Determination of H2O2 concentration.The concentrations of H2O2 were estimated with a colorimetric assay using o-dianisidine (3,3′-dimethoxybenzidine). This compound, which is colorless in its reduced form, is oxidized in the presence of H2O2 and peroxidase into a red product. The sample was added to 0.5 mm o-dianisidine and 60 IU/ml horseradish peroxidase. H2O2 reacted instantaneously and totally with o-dianisidine. Optical density was estimated at 500 nm. The concentrations of H2O2 were determined using standard solutions.
Fluorimetric determination of intracellular pyruvate content. After different treatments, neurons, cultured in 50 mm dishes, were rapidly washed twice with ice-cold PBS containing 100 μm phloretin, an inhibitor of the monocarboxylate transporter (Poole and Halestrap, 1993), and all the buffer was carefully aspirated. Cells were incubated in 500 μl of 0.25m ice-cold perchloric acid for 5 min, scraped with a rubber policeman, and centrifuged at 12,000 × g for 5 min to remove proteins. The supernatant was neutralized with a solution containing 2 m KOH and 0.3 m N-morpholinopropanesulfonic acid. Catalase (500 IU/ml) was then added to ensure the stability of pyruvate. After centrifugation and elimination of the potassium perchlorate formed, the samples were stored at −20°C before use.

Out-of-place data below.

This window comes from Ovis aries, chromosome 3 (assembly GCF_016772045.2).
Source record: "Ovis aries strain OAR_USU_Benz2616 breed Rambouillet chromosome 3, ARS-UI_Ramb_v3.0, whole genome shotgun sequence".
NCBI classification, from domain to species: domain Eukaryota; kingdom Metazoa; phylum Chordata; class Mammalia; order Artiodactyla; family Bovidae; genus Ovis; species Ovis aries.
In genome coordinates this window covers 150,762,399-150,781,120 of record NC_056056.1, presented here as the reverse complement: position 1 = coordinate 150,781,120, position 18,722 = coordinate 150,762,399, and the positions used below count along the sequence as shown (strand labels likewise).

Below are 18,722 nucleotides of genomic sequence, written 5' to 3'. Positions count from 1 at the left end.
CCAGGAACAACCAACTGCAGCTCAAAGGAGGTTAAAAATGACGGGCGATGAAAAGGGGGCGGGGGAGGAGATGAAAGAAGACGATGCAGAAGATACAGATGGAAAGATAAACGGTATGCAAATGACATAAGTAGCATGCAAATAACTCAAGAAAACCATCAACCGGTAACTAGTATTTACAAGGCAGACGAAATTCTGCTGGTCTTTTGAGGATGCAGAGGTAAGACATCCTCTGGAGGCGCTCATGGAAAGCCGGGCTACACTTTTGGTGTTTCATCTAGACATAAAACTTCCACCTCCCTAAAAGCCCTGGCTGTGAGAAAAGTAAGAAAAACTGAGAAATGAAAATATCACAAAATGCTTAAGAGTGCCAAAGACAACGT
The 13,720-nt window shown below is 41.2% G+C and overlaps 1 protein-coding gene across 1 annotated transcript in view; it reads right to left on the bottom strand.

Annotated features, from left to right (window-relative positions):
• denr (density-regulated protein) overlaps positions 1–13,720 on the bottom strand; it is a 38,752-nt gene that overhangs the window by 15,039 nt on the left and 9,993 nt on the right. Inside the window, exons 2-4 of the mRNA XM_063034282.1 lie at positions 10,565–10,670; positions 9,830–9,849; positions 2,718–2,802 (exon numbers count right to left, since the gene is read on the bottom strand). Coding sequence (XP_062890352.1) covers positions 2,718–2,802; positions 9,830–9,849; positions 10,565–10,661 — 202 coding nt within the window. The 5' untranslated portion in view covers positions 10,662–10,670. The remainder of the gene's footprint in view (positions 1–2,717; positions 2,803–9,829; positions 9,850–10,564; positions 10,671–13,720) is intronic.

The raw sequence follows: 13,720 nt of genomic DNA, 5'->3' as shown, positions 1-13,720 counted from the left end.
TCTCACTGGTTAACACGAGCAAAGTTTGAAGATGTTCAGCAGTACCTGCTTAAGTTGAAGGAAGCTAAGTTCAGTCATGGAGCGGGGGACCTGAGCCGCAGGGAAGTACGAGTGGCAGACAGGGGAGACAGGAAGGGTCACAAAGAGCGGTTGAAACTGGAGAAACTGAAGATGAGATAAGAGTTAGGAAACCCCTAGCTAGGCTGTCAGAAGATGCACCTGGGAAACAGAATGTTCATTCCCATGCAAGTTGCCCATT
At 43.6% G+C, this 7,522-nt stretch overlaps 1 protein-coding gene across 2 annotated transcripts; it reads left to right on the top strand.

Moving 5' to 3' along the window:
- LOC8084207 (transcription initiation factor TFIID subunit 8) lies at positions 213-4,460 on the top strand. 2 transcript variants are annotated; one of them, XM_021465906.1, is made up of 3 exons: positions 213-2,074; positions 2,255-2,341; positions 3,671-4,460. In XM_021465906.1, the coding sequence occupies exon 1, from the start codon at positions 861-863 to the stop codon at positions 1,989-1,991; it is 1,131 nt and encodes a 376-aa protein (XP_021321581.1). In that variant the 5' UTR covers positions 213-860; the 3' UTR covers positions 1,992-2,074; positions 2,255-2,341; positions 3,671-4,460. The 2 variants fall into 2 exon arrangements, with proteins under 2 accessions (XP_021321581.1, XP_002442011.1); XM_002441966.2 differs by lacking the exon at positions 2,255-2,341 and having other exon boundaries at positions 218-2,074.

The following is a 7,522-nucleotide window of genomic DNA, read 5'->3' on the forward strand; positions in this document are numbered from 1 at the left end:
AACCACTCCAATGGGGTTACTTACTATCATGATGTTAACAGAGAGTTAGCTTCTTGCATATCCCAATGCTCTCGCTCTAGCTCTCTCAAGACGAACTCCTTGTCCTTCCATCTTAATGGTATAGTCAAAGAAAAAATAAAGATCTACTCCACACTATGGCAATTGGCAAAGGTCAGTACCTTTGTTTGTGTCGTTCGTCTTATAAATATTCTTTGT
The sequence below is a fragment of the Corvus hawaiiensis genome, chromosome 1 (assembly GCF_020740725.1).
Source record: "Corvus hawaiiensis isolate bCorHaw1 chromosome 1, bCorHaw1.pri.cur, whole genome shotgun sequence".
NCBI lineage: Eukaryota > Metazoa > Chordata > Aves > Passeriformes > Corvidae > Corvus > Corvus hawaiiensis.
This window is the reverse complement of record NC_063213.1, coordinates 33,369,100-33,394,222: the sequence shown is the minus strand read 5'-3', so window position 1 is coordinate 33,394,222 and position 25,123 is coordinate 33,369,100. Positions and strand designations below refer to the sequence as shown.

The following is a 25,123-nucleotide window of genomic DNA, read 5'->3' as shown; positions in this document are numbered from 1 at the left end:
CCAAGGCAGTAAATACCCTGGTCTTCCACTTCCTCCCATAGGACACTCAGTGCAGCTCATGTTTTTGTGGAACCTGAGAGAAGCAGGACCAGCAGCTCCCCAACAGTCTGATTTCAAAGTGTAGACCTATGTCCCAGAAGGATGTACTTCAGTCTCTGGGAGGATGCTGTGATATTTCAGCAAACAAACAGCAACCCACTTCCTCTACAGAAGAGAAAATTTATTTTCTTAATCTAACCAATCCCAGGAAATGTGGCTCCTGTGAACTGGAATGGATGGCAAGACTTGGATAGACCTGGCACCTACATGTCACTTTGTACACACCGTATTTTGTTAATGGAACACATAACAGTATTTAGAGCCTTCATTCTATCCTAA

The fluorimetric assay was a modification of the method of Lowry and Passonneau (1972). Pyruvate and NADH were respectively converted into lactate and NAD by LDH. The decrease of NADH fluorescence (excitation, 340 nm; emission, 460 nm) was followed by a Hitachi F-2000 fluorescence spectrophotometer. Each sample was mixed with Tris-HCl buffer (100 mm, pH 7.4) containing an NADH concentration that exceeded the expected pyruvate concentration at least fivefold. The reaction was started by adding LDH (4.6 IU/ml), and the fluorescence was followed until no further change was observed. The concentrations of pyruvate were determined using standard solutions.